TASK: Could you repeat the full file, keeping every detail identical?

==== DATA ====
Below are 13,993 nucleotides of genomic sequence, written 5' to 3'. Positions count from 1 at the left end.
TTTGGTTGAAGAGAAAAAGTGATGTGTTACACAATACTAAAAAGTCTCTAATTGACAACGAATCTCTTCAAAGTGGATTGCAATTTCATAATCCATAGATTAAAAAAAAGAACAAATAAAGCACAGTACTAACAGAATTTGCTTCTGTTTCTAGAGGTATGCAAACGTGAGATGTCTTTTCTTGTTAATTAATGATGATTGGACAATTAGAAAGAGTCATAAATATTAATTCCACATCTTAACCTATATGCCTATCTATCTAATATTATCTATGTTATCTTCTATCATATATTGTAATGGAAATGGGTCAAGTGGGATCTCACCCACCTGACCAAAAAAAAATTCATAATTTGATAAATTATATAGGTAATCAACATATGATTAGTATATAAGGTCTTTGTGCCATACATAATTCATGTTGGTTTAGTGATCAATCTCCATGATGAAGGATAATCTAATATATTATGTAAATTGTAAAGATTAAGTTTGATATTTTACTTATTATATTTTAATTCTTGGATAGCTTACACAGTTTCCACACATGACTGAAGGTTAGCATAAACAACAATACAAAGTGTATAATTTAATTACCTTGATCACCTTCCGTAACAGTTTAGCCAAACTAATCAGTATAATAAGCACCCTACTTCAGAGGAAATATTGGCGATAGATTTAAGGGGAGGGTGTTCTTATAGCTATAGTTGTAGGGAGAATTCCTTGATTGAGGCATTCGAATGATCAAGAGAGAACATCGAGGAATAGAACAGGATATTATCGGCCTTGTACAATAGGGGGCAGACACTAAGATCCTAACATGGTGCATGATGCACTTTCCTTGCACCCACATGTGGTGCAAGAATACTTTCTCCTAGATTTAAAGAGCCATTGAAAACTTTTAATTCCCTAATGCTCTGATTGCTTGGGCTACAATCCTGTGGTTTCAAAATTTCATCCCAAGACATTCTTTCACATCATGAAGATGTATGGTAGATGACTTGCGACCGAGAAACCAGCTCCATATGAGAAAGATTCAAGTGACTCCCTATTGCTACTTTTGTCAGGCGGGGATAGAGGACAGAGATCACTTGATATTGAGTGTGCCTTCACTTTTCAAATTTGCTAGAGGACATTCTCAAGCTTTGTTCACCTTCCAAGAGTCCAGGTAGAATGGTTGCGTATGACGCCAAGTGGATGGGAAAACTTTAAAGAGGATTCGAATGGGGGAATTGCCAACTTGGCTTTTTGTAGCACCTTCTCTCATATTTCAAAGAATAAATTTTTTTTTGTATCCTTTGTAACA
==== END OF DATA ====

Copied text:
Below are 13,993 nucleotides of genomic sequence, written 5' to 3'. Positions count from 1 at the left end.
TTTGGTTGAAGAGAAAAAGTGATGTGTTACACAATACTAAAAAGTCTCTAATTGACAACGAATCTCTTCAAAGTGGATTGCAATTTCATAATCCATAGATTAAAAAAAAGAACAAATAAAGCACAGTACTAACAGAATTTGCTTCTGTTTCTAGAGGTATGCAAACGTGAGATGTCTTTTCTTGTTAATTAATGATGATTGGACAATTAGAAAGAGTCATAAATATTAATTCCACATCTTAACCTATATGCCTATCTATCTAATATTATCTATGTTATCTTCTATCATATATTGTAATGGAAATGGGTCAAGTGGGATCTCACCCACCTGACCAAAAAAAAATTCATAATTTGATAAATTATATAGGTAATCAACATATGATTAGTATATAAGGTCTTTGTGCCATACATAATTCATGTTGGTTTAGTGATCAATCTCCATGATGAAGGATAATCTAATATATTATGTAAATTGTAAAGATTAAGTTTGATATTTTACTTATTATATTTTAATTCTTGGATAGCTTACACAGTTTCCACACATGACTGAAGGTTAGCATAAACAACAATACAAAGTGTATAATTTAATTACCTTGATCACCTTCCGTAACAGTTTAGCCAAACTAATCAGTATAATAAGCACCCTACTTCAGAGGAAATATTGGCGATAGATTTAAGGGGAGGGTGTTCTTATAGCTATAGTTGTAGGGAGAATTCCTTGATTGAGGCATTCGAATGATCAAGAGAGAACATCGAGGAATAGAACAGGATATTATCGGCCTTGTACAATAGGGGGCAGACACTAAGATCCTAACATGGTGCATGATGCACTTTCCTTGCACCCACATGTGGTGCAAGAATACTTTCTCCTAGATTTAAAGAGCCATTGAAAACTTTTAATTCCCTAATGCTCTGATTGCTTGGGCTACAATCCTGTGGTTTCAAAATTTCATCCCAAGACATTCTTTCACATCATGAAGATGTATGGTAGATGACTTGCGACCGAGAAACCAGCTCCATATGAGAAAGATTCAAGTGACTCCCTATTGCTACTTTTGTCAGGCGGGGATAGAGGACAGAGATCACTTGATATTGAGTGTGCCTTCACTTTTCAAATTTGCTAGAGGACATTCTCAAGCTTTGTTCACCTTCCAAGAGTCCAGGTAGAATGGTTGCGTATGACGCCAAGTGGATGGGAAAACTTTAAAGAGGATTCGAATGGGGGAATTGCCAACTTGGCTTTTTGTAGCACCTTCTCTCATATTTCAAAGAATAAATTTTTTTTTGTATCCTTTGTAACA